Tuesday, September 10, 2019

Real World Examples of Re-inventing the Wheel

Source: Pinterest
There is a meme that circulates every once in a while that I love showing to students. I've seen the quote with a variety of backgrounds, but basically it says "If anyone ever tells you your dreams are silly. Remember there's some millionaire walking around who invented the pool noodle." Some quick research however will show you that the pool noodle wasn't the actual invention, but a guy who found a new use for an old product. Steve Hartman saw tons of foam rods for insulation lying around his company and decided to add some color. He marketed it as a pool toy and after some hard work, we all know what a pool noodle is.
Source: Pinterest

Another great story of marketing belongs to a grocery store staple. That's right, carrots. Remember the old days when we had to peel and cut our root vegetables before eating them? In 1989, Mike Yurosek had an idea to reduce waste. It seems that the less-than perfect carrots were being trashed. Yurosek started peeling and cutting those less than perfect carrots and marketing the ready to eat pieces as "baby carrots". He not only cornered the aisle at the grocery store, he also helped reduce waste.

These are just two of the quick antidotes I tell students during entrepreneur lessons. Each story shows how it's not necessarily a brand new idea that will take off, but a combination of having the idea and learning how to market it.


Sources:

Thursday, September 5, 2019

2019/2020 Microsoft Innovative Educator Expert Fellow

It is with great pride that I add another badge to my evergrowing sidebar here on the blog. This past week, I was recognized as a MIE Fellow for 2019/2020. This is very exciting because while I submitted my application last month, I didn't accept to actually receive the honor of leading my fellow MIE Experts. Cohort 9 (PA, VA, WV, and NC) has such amazing educators that I assumed one or two of them would be selected. Each cohort has between two and three fellows to lead the region's MIE Experts. This year, I am joining the two fellows from last year to become a team of three. 

As a MIE Fellow, I have been invited to the US MIE Expert & Showcase School Leader Summit in Redmond, WA this January. If you are unaware, that's the home of Microsoft's headquarters. I can't wait to see what this year as a Fellow brings. I have already reached out to my fellow Fellows to see about organizing some professional developments and events.

Becoming a fellow has also motivated me to organize a potential panel for ISTE 2020. I have also reached out to the MIE Expert and Google for Education Certified Innovators to create a panel called "Best of Both Worlds" which has so far had amazing feedback. I didn't even realize how many of us are involved with both programs.

Wednesday, August 28, 2019

TED Masterclass at Google NYC

Such a cute photo opp.
Another visit to a Google office, and another blog post. This time, I journeyed the long route of the New Jersey Turnpike via Megabus to attend a TED Masterclass. This workshop was organized so that those of us participating in the Masterclass were able to get feedback about our ideas and help shape future TED talks. That's right, I'm working on a talk for TED. Don't panic yet though, they're only going to post the best ones on YouTube and only one or two participants will be invited to the main TED stage.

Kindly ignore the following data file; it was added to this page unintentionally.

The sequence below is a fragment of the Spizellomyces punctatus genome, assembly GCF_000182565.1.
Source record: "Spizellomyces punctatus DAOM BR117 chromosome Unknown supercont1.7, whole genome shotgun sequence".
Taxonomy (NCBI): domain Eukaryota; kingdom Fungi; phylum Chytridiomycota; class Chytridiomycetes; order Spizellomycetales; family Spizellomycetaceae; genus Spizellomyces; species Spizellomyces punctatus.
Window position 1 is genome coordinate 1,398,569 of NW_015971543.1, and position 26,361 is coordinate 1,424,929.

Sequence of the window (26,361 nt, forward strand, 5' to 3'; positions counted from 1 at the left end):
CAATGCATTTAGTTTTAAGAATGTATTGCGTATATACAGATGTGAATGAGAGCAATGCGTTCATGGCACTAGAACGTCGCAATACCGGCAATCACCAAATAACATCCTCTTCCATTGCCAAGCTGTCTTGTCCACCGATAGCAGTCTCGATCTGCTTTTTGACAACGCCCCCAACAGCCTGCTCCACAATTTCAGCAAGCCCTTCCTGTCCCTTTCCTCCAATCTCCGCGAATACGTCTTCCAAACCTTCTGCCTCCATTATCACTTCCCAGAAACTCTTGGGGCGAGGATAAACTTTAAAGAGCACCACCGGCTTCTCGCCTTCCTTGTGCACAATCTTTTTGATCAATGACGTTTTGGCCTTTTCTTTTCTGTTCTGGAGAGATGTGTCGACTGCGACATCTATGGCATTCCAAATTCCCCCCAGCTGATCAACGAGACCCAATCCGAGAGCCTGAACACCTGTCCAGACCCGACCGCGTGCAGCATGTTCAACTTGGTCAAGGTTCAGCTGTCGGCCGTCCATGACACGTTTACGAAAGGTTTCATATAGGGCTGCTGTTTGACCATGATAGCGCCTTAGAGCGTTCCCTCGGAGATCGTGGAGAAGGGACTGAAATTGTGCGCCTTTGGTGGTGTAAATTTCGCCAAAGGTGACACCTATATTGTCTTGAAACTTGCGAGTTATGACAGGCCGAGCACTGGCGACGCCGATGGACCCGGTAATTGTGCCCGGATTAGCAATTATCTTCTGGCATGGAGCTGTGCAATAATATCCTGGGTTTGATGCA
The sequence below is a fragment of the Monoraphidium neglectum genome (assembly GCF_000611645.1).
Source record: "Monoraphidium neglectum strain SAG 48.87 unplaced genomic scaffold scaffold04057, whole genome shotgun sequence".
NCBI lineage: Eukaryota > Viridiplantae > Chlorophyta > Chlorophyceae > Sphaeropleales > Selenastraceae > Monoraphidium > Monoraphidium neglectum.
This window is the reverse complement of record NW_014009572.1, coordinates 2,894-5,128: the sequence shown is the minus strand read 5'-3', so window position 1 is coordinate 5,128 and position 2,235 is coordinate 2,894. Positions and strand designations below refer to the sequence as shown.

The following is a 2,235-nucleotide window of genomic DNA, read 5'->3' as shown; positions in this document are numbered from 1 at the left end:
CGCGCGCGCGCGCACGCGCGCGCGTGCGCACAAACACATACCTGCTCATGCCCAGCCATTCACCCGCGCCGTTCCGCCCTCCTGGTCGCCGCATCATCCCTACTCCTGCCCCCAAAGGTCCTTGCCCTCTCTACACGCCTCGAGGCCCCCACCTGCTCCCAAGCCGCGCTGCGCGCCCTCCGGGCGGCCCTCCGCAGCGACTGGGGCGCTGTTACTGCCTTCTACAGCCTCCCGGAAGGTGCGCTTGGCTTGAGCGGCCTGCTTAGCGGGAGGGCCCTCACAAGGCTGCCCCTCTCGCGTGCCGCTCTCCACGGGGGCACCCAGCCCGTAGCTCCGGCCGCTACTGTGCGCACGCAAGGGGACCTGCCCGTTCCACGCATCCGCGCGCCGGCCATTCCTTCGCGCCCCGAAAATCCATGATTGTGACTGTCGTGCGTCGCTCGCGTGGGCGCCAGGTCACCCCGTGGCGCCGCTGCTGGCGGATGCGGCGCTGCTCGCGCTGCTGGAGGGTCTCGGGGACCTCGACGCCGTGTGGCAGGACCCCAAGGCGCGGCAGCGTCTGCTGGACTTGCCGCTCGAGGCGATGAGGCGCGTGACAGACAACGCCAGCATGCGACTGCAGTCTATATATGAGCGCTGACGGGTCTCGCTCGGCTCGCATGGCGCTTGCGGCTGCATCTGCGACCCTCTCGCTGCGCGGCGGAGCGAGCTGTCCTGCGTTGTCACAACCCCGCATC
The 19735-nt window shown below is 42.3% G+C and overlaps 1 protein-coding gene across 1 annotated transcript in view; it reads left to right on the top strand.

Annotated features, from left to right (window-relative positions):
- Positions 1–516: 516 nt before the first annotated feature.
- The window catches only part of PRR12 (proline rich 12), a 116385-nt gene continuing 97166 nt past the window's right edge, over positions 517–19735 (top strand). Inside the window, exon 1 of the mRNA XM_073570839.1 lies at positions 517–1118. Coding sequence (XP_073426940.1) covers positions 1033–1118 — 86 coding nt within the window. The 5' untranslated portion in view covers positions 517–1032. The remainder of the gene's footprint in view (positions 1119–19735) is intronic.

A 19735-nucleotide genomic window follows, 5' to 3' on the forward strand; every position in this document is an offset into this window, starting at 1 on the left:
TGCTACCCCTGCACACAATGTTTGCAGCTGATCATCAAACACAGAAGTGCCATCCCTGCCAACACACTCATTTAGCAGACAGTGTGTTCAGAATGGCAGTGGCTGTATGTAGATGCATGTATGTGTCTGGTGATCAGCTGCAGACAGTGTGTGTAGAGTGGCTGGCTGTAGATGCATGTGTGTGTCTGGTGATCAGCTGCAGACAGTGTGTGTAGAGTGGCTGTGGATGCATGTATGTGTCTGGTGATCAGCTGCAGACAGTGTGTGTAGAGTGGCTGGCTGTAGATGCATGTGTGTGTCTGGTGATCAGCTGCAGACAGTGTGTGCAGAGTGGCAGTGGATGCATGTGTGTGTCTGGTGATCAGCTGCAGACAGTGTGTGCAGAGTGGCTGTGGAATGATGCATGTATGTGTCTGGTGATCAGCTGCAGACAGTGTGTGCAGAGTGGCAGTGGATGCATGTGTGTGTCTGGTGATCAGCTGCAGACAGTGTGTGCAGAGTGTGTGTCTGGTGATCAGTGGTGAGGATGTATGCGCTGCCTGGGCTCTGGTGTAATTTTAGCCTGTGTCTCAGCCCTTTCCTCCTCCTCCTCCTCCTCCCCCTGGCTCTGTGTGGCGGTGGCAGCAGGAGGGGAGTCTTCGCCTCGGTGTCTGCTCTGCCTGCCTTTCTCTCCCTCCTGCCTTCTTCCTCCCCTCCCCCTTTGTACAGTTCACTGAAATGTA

Photobooth fun
When I arrived at Google, there were already a few Innovators waiting in the lobby. We took advantage of the amazing scenery to capture some pictures to begin the day. They even had a photobooth with a corkboard to share your images. The photobooth printed two copies each time so you had one to take home.

Once we settled into our room for the day, we were greeted by the education team for TED. Starting with some ice breakers, even though some of us already knew each other, we meet tons of new people as well. We talked about our inspiration to become teachers and struggles we face in the role.

The entire group.
One teacher discussed how his accent is something he's proud of but that he often worries for his children to be growing up "different" from their peers. They originated from Puerto Rico and moved to NY a few years ago when his children were still very young. Another teacher, also from NY, spoke about how teaching is his second career and he began as a talent agent. Before the me too movement, he was tired of being part of the system and changed careers.

Throughout the day, the discussions were designed to help us create a theme for our own TED talks. We listened to each other, made suggestions, and even helped point out ideas the other person might not have considered. The teacher from Puerto Rico told us a beautiful story about how moving here separated his children from their support system back home because family is very important; they still have their mother and father, but no longer have their grandparents, aunts and uncles nearby.

Google for Education Certified Innovator and TED signs in front of room.
Ready to start, after many reunions.
You might be wondering what theme I've selected to work on fine tuning for my TED talk. Well, it's still in the really early rough stages, but I decided to theme my talk around reluctant learners. My personal connection to this topic is my many failed attempts to get healthy before, finally, in my thirty's I was successful with a plan that helped me get physically healthy. I'm still working on the emotional side.

Just as I needed to be ready to get healthy myself, our students can't be forced into doing something until they're ready. Additionally, the type of encouragement you provide them can make an impact. Want to hear more? I promise to share my TED Talk when it's all finished. For now, I'll leave you with this beautiful picture of the NY skyline from Google's balcony.